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21s get ready...

July 26, 2019

by Lisa Palmisano

The summer tournaments and recruiting season are rolling to a close.  In just over 5 weeks, the communication with college coaches will "begin".  If everyone looked at the recruiting process with the beginning in mind instead of the end, it would alleviate a lot of the stress.  Eventually the paradigm will shift.  When coaches call 2021s on September 1, 2019, they are beginning to officially recruit their 2021 class.

Are you ready?  You've put in the work, been to camps, sent your emails, attended showcases, now the lines of communication will finally be two-way.

After many phone calls, I thought I'd list a final checklist for players and parents as August starts and the days count down to the 9/1/19 deadline.

  1. Have your list ready and somewhat ordered.  A coach may ask you your list and where they stand on your list.  This doesn't mean that surprises won't happen, but it helps you focus and coaches to see where you are coming from.
  2. Contact via email every coach/school that you are honing in on via email around August 28th.  I think it is good to let the school know that they are your top or top five...The coaches are stabbing in the dark a little bit and if you let them know that they are your dream school and if you fit the piece to the puzzle they are looking for...the rest will be history.
  3. Sit down with your parents and share your list.  Discuss the costs and come up with the amount that your family is comfortable/has budgeted/is able to pay for college per year.  Doing this, may possibly knock some schools off of your list.  Coaches will like to know where you are coming from and if they really want you as a player, they may be able to get you to your budgeted amount or close.  If not, you need to be willing to take out loans or choose a school that is within what you can afford.
  4. Have your questions ready for the coach.  (SEE BLOG with questions to ask)  These questions address scholarships which may not be a conversation you have until later.  If a school offers merit aid (academic scholarships-you can find this information on the colleges website), you can ask questions about those academic aid and find out if you can stack academic and athletic aid?  Find out if athletic scholarships are capped at a certain amount/percentage when combined with academic scholarships?  Make sure you've done the college board net price calculator for every school you are interested in and ask any questions you may have about scholarships, not just athletic ones. If a coach does not talk about athletic scholarships-table the athletic scholarship questions until later, but you can still ask about academic scholarships.
  5. Make sure you find out where you stand on the coaches recruiting list.  Ask them their timeline in recruiting.  Find out if there is a date to visit when other recruits will be there.  Find out when they have in mind to finish up the 21 class. Ask if you can attend a class and watch a practice when you visit.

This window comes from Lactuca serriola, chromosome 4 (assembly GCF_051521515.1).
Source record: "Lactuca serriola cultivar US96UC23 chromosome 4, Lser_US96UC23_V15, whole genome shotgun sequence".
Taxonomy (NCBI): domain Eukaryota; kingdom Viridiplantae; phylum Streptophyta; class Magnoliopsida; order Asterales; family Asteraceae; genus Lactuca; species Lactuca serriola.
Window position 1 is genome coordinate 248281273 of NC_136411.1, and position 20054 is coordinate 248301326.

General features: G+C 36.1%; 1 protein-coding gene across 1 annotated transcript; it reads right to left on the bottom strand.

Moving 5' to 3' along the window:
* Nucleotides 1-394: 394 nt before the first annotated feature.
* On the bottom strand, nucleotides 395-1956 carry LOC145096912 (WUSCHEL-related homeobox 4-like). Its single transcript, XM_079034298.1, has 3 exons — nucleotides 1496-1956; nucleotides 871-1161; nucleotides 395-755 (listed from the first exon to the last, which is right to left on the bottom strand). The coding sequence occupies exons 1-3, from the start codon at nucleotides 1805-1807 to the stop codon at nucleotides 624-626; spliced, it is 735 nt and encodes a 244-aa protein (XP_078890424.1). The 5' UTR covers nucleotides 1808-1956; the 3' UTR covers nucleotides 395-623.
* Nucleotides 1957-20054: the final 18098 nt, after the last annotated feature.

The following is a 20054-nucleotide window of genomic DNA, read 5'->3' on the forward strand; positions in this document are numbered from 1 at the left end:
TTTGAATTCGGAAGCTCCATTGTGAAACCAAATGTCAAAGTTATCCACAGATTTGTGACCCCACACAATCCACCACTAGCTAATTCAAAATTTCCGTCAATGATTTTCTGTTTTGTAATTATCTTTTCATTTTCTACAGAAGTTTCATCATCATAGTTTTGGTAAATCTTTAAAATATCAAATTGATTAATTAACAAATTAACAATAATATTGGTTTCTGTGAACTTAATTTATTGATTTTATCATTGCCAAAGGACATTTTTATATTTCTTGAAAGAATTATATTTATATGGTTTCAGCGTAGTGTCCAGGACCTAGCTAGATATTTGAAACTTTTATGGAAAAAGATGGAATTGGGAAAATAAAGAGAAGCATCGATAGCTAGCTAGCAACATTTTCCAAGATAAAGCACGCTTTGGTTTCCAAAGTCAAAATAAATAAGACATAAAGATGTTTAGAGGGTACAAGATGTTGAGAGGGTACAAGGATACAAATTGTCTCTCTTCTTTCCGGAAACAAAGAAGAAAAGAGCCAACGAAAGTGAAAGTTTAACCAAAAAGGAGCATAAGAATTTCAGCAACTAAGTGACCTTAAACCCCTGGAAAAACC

6. Let your parents know what is going on during or after you talk to coaches.  Either have your conversations on speaker or discuss with your mom and dad the conversation.  If on speaker, the conversation still will only be between you and the coach alone unless they ask to speak with your parents.
  7. Go where you are wanted!  Simple-yet profound!  No coach recruits a player to sit the bench.  Playing D1 lacrosse is no easy task.  You want to go to a school where you will have an opportunity to see the field after all your hard work.  Pick a school where you have a shot at making an impact on your team.
  8. Don't be in a hurry!  Unless your dream school is giving you an offer and  you know that you want to go to that school, take your time.  This is supposed to be the start of the recruiting process.  If you need to take all 5 official visits or more, then take all the visits and take or ask for the time that you need.  You want the right fit and the coaches want to find the right player, person and teammate.
  9. If no one calls you, call them! Don't be afraid to reach out.  It may be hard to hear that a school is not interested.  However, you could be on the B or C list and if you really want to go to a certain school, it may still work out.  Coaches want players who want to go to their school.  There is nothing wrong with walking on especially if it may mean admissions help to get in a school that you may not be able to get into without lacrosse.  Don't compare your experience with anyone else.  Every recruit goes through an experience unique to them.
  10. ENJOY THIS TIME!  I was given that advice and thought it was insane.  However, I was recently asked, if I could change anything about the recruiting process what would it be?  My answer was to not stress as much. For some reason, parents seem to stress way more than the kids going though all of this! Having college coaches call, being invited to visit a school, being offered a scholarship to play lacrosse in college is an opportunity that few have.  Enjoy it!  Help your kid enjoy it (or as the recruit-help your parents chill out)!  Enjoy the relationships that you make with coaches, recruits, players, parents and anyone you meet during this process.  It's a unique and incredible time--don't ruin it with stress--savor it and take it in!  As the girl's future college coach told me, "Once the girls commit, then after all the recruiting stress, it's kind of boring because you have to wait almost 2 years until they go to college."  OF course the commits will be working their tails off to prepare as best they can for college.  Make the most of the entire experience.  It's a very short season!